The Register


A bluff report may fool auditors that the company is running smoothly but try telling a hospitalised boss why safety procedures have been ignored...

Something feels wrong. I know it immediately. It's a seventh sense among seasoned support professionals.

The PFY confirms it when he gets back from morning tea - at the pub - and looks around as if to check everything is as it should be.

It's like a funny-coloured smell.

The boss must be up to something. We could be over-sensitive, but I think he's a bit upset about me telling the helpdesk staff the grey powder on their furniture might be asbestos dust. That was two days ago, but the mass walkout and hypochondria is yet to end, despite proof that the dust concerned was in fact talcum powder dyed grey.

Some form of retaliation is expected and the waiting game ends fairly shortly when we see the boss waddling in our direction.

"I think it's about time you did some documentation," he blurts, after exhausting his list of social niceties ("How are you?", "How are things going?" and "Isn't that memory the stuff that's missing from my desktop machine?").


"Yes, a site guide, configuration standards, network and systems topologies, installed software, site customisations," he burbles, reeling off the sentence he's obviously spent half the morning committing to memory at great personal risk to the other contents of his brain (where he lives, what his name is, when it's appropriate to unzip his fly etc.).

"But we've got all that already - in the fireproof filing cabinet over there," I respond, pointing at a dull grey monster in the corner that I've only ever opened once.

"Well, let's have a look at it."

"Well, I'd like to, but apparently my assistant locked the key in it the last time he was updating the information!" I cry, using the PFY as a scapegoat for this particular excuse (as previously arranged, of course).

"Then get a locksmith in!" the boss yells, not one to be put off by small details.

Three hours and one fire alarm later the 'documentation' is a mass of ashen remains in the now open cabinet. The fact that they were a mass of ashen remains when I put them in is beside the point.

"I can't think why the PFY would have put that large jar of tapehead cleaner right next to where the locksmith would have to gas-axe the lock open. What an oversight!" I wail, stifling a snigger as the boss gingerly applies some burn cream to his hands.

"It's irrelevant now. I want some documentation to show the auditors."

"The auditors?" I protest. "What do glorified beancounters want documentation for?"

"Not monetary auditors, company auditors. Since the company sold itself to that US combine we have to have our every move audited to ensure the place is a smooth-running machine."

"My money's on a '73 Ford Escort running on three cylinders with water in the fuel tank, but I take your point."

"So I'll expect reprints of your documentation first thing tomorrow," the boss says, leaving.

"Auditors?" the PFY asks. "I haven't heard anything about them."

"First thing you'd better do is OCR scan some random manual pages - the older the better - into a word processor to add a bit of bulk to our documentation. I'll dump the network topology mapper output into another document in 24 point, which should use up about 100 pages by itself. Then push the DNS through a perl filter to add some fancy field information to it. Then I'll work on some table of contents pages, etc.," I reply.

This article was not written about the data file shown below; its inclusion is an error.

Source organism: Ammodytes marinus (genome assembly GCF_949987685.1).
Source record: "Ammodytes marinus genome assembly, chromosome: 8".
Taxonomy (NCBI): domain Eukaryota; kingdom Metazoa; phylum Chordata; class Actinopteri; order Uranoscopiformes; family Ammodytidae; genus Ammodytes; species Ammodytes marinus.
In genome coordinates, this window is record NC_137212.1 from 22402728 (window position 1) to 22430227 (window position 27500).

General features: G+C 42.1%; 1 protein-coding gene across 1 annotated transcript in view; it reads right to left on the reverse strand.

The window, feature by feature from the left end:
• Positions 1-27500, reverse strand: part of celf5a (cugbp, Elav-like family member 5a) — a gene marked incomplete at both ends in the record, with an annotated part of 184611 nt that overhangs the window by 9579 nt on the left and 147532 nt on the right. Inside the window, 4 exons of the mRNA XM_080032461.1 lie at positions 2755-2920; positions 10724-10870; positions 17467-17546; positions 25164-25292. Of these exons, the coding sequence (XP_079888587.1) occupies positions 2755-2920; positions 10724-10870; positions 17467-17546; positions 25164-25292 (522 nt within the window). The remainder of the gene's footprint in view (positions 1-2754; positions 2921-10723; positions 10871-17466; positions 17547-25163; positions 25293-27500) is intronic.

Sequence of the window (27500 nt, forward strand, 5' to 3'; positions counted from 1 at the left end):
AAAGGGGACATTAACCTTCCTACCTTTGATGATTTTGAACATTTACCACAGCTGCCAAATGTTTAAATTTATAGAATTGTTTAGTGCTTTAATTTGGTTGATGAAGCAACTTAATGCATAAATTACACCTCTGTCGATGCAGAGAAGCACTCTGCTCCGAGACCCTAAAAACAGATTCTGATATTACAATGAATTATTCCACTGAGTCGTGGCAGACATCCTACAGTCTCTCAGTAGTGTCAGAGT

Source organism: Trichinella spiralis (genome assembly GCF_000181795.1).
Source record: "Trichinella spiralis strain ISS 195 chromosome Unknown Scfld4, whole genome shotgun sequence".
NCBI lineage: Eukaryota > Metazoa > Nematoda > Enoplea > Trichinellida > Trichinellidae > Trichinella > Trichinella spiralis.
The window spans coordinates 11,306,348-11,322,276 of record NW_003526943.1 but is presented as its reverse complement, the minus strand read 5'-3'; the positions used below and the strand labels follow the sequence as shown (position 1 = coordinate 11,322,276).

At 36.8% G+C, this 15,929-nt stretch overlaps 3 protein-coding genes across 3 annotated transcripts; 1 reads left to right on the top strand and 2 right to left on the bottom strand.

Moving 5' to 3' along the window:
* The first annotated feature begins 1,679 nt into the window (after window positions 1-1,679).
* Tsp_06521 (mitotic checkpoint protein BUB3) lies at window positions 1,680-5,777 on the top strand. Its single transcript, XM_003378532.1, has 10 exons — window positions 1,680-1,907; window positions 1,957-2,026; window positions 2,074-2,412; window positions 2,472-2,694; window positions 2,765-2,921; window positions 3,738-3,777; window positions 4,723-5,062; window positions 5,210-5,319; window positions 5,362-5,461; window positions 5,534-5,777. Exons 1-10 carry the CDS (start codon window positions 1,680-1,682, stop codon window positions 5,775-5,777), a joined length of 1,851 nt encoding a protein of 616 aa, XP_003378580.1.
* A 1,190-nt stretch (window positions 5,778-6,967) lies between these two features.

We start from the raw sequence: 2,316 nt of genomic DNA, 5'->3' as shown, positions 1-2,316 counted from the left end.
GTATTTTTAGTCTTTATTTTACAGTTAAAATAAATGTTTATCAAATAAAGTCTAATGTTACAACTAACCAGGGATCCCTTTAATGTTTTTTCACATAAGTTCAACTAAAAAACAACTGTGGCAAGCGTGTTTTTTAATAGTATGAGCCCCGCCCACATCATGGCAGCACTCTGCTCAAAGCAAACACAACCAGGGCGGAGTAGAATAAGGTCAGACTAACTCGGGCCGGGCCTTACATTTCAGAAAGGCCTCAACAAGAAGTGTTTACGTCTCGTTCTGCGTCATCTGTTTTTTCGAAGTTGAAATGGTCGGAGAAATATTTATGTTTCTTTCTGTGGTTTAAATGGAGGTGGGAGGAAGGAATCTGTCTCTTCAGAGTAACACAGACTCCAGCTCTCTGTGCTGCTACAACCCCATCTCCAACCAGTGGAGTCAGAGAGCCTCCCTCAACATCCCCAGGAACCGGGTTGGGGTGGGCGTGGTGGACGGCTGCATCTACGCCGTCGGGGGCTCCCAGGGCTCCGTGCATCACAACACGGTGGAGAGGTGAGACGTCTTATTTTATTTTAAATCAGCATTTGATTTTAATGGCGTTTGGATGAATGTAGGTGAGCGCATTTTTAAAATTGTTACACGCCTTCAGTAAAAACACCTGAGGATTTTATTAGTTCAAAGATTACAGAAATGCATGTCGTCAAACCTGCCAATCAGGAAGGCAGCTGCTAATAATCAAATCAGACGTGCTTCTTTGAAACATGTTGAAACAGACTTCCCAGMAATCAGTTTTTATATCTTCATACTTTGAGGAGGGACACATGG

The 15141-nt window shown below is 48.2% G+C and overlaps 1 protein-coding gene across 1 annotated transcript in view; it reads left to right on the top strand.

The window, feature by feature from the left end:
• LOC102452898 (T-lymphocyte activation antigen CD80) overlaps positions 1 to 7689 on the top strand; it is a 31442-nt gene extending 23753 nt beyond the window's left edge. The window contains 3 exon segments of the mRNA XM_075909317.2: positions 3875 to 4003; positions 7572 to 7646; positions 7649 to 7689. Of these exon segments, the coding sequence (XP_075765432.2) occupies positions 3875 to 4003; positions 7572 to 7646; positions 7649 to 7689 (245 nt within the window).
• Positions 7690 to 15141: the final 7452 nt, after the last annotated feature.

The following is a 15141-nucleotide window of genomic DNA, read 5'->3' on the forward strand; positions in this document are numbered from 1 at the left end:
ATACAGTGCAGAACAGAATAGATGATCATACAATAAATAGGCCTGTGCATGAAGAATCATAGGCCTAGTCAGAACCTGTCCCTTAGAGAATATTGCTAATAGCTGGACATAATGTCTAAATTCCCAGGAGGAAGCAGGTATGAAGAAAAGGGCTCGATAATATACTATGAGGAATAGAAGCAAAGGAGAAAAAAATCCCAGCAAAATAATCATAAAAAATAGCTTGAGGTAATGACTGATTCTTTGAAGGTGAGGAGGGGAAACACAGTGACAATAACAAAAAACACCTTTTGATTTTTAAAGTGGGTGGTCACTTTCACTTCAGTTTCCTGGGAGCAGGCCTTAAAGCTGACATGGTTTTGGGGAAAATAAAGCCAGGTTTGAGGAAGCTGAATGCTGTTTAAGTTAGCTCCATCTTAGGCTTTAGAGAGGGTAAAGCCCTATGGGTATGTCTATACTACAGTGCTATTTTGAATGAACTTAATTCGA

"But won't they know it's crap?" the PFY asks.

"Nah, there'll be so much of it they'll look at the table of contents, check the first few pages, then randomly open the documents at certain pages. Which reminds me. Anything that's reasonably legit should be printed on heavier paper than the rest of the document so that anyone flipping through will stop there.

"You sound like you've done this before."

"One of the tricks of the contracting trade. There's always a run on 100gsm paper at company report time."

Three hours later, we have a document that would fool the average beginner. However, bearing in mind that the auditors have probably seen a few of these in their time, I'm going to have to insert some believable stuff into the procedures area.

An hour later, I've whipped out ten good pages of bumpf on "Hot Swap," "Disaster recovery," "Host configuration and naming," "Router configuration standards", etc.

I also chuck in some roughly accurate palaver about cabling, trunking and patch panel locations, as well as a brief outline of emergency service and security configuration information. I slap it all together into an appropriately named folder, then subject it to the ageing process (meaning I jump up and down on it, kick it around until some of the pages fall out, then spill some food and ink on it) to make it look like it's heavily referred to.

The document gets submitted, and, judging by the lack of evidence to the contrary, the auditors must be happy.

And so it was that the next day the PFY and I were standing beside the network monitor when it started emitting the telltale signs of a router not talking to anything any more.

"That'll be the boss turning on router redundant takeover."

"How can you be sure?"

"The old ROMS don't support it - it causes a memory leak. Of course, I forgot to document that. Actually, come to think of it, I also forgot to document..."

A large crash from the floor above interrupts me.

"The emergency duct access retracting ladder isn't screwed into the roof yet."

Five minutes later the boss is on his way to hospital and the documentation is on its way to the incinerator.